Even on the day of their trial, they were given no notice. They were awakened at 6:30 and told to get ready to go in one hour. Their clothes were collected to be washed as usual. After three hours, they were transported to a courtroom, where they were all together. While the Embassy was represented, they had no legal counsel. “The trial would have been sort of funny if it hadn't been our lives at stake. The whole thing was being videotaped. The prosecutor and judge were laughing and talking to each other, and about thirty minutes worth of proceedings in Burmese would be condensed to a one minute summary in English by a court official. After the prosecution presented witnesses to the fact that we had handed out the flyers (which we never denied) they also testified that they found wart medicine among our things at the hotel. I don't know why that was supposed to be so bad. I don't understand how our message could be interpreted as inciting civil unrest, the crime we were accused of.” The judges recessed, and upon their return the lights in the room were lowered, and with the judges spotlighted their sentence to five years imprisonment was proclaimed. Immediately an appeal panel of military judges entered and said that they were going to be deported. “Although they didn't tell us anything, the police had known in advance what was going to happen—they returned our dirty clothes to us at the airport.”

When asked what she learned from the experience, Michele Keegan said she had an even greater appreciation for her life at home. “America's not perfect, but I am lucky to have the freedom and opportunities I have.” She was reminded of her family's support. “They don't understand everything about why I did what I did, but they always trusted me to make good decisions, and were happy to see me home safe…I also learned about the power I had to impact the world. One ordinary person who cares for the people and believes in what she does can get international awareness.” Finally, she emphasized that work at home is also important. Her group recently began a boycott of a business active in Burma, Ericsson Telephones, and within a few days got an agreement to withdraw. She believes that selective boycotts of companies doing business with the Burmese junta are effective. As she says, “the [Burmese] people themselves have asked us to do this.”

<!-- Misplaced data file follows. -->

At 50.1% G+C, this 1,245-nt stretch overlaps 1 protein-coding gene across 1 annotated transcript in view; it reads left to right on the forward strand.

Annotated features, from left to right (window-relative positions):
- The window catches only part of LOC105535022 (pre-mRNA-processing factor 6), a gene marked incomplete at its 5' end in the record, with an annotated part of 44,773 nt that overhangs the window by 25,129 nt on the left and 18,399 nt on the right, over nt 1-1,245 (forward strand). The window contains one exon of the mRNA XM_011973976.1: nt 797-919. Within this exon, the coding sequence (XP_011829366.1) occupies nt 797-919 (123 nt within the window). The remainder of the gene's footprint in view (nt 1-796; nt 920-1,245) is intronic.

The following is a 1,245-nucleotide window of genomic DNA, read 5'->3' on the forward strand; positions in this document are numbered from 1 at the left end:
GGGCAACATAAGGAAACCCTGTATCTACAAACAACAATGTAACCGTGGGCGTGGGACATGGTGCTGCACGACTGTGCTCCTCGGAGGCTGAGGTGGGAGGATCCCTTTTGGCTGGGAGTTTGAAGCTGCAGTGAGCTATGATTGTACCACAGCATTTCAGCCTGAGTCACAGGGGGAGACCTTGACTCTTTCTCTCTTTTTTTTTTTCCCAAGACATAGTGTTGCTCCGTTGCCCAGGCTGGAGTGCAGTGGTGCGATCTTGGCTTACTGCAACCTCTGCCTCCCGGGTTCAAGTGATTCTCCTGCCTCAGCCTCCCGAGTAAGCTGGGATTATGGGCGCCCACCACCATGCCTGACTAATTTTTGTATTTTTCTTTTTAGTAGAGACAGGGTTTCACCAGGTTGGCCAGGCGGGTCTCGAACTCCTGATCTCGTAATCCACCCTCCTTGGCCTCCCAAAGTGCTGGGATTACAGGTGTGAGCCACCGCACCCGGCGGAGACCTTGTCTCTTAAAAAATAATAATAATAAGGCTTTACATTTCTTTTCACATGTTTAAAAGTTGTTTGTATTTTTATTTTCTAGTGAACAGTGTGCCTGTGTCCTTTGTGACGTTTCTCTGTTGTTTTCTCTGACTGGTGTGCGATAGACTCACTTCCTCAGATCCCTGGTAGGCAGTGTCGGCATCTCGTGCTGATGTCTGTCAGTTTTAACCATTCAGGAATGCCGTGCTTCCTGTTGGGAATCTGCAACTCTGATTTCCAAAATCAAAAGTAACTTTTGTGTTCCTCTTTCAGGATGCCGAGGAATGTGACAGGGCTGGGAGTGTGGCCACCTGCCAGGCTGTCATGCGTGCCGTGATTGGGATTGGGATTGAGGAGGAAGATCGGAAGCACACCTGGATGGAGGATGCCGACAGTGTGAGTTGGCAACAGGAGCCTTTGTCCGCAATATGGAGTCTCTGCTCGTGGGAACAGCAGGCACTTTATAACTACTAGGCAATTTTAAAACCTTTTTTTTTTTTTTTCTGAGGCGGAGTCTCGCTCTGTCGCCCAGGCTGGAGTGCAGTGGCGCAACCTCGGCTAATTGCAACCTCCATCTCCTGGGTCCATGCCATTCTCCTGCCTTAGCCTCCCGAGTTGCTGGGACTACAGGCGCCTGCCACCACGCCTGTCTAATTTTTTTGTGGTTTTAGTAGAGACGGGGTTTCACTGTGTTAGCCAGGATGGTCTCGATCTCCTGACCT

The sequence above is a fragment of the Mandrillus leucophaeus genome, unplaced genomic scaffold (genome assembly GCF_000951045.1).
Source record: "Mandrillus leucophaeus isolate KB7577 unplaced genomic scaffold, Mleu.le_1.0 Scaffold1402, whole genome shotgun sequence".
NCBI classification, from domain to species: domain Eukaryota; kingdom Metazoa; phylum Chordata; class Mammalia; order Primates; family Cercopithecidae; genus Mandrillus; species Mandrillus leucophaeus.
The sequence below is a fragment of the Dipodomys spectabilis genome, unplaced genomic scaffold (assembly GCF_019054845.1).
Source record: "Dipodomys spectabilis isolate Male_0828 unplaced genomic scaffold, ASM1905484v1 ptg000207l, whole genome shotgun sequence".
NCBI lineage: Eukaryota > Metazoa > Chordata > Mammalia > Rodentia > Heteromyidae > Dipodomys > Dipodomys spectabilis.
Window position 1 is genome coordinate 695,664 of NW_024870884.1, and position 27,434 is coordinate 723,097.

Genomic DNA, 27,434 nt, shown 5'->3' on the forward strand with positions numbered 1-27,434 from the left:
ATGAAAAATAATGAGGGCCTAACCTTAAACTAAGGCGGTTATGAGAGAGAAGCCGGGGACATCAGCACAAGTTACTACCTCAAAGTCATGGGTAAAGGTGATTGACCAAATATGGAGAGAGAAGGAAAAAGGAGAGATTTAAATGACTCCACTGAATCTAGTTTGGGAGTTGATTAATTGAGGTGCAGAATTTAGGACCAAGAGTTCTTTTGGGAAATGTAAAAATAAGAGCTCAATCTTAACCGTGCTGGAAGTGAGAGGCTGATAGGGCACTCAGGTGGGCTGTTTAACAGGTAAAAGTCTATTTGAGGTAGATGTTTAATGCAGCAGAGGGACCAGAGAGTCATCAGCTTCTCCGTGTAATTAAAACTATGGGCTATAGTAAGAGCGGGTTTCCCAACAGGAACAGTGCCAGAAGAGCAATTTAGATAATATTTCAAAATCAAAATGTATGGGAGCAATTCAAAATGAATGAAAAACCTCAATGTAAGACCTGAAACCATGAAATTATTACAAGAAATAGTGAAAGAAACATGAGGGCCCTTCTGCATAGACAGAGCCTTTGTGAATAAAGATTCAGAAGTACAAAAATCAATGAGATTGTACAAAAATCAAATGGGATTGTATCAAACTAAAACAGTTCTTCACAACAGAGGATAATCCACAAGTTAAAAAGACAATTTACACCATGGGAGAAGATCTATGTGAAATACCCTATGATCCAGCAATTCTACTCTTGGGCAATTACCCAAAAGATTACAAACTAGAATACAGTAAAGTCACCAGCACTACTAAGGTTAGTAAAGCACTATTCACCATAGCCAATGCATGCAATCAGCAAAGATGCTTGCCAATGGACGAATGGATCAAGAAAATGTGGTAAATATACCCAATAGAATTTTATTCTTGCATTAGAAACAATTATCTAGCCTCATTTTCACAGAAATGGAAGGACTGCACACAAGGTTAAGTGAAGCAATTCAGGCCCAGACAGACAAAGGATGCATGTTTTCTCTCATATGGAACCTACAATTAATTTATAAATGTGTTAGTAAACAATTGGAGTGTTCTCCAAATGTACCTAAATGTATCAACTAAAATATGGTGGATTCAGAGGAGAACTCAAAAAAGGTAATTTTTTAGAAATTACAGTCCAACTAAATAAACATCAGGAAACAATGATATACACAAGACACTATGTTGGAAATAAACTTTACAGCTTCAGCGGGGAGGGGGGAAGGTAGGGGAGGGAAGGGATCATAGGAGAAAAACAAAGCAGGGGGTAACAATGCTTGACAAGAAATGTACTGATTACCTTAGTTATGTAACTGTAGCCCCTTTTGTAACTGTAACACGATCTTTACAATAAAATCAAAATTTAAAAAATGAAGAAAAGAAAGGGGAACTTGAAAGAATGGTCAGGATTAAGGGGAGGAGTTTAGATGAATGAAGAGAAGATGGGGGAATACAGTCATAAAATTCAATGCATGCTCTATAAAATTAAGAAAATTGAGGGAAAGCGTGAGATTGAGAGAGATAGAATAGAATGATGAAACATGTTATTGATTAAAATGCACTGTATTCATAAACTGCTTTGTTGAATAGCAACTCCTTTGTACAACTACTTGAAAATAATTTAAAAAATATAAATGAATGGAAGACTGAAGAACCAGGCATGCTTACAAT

Her commitment to nonviolent actions remains “100%.” While the group was inspired by Gandhi's thoughts and actions, they did not have any specific training in nonviolence. Michele Keegan also was inspired by the teaching of the Methodist church in which she was raised. “Methodists teach that we should be the best person we can be, that we should love and understand everybody.” As she was planning her trip, she “prayed a lot, and spent a lot of quiet time alone.” Since the team were from diverse religions and beliefs, she said they did not have any sort of spiritual preparation for their action.

Michele Keegan continues to be even more active than before. She looks forward to finishing her degree in Psychology, and maybe becoming a counselor at a crisis or refugee center. I don't think that she was aware of the potential for the long-term, life-changing impact of her action, but I know from my experience that these actions affect many lives and the effects may not be obvious for a long time. She says she doesn't foresee any more international peace team activity, but that she doesn't intend to wait for somebody else to do something about Burma.

Background information about Burma is available from www.csburma.org or email hag2@cornell.edu, www.burma.net, www.freeburma.org, and ALTSEAN-BURMA by email: altsean@ksc.th.com